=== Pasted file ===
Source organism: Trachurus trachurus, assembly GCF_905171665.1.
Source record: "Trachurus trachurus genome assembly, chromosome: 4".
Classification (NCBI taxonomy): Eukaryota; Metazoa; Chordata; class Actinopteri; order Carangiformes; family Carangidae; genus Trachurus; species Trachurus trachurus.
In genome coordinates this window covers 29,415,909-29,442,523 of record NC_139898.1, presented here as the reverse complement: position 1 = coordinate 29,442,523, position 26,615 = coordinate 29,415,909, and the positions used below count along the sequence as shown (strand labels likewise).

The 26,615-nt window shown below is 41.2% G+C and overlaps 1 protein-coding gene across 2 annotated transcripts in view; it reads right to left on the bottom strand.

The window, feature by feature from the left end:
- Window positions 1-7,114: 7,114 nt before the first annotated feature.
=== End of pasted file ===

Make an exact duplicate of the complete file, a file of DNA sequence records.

Source organism: Trachurus trachurus, assembly GCF_905171665.1.
Source record: "Trachurus trachurus genome assembly, chromosome: 4".
Classification (NCBI taxonomy): Eukaryota; Metazoa; Chordata; class Actinopteri; order Carangiformes; family Carangidae; genus Trachurus; species Trachurus trachurus.
In genome coordinates this window covers 29,415,909-29,442,523 of record NC_139898.1, presented here as the reverse complement: position 1 = coordinate 29,442,523, position 26,615 = coordinate 29,415,909, and the positions used below count along the sequence as shown (strand labels likewise).

The 26,615-nt window shown below is 41.2% G+C and overlaps 1 protein-coding gene across 2 annotated transcripts in view; it reads right to left on the bottom strand.

The window, feature by feature from the left end:
- Window positions 1-7,114: 7,114 nt before the first annotated feature.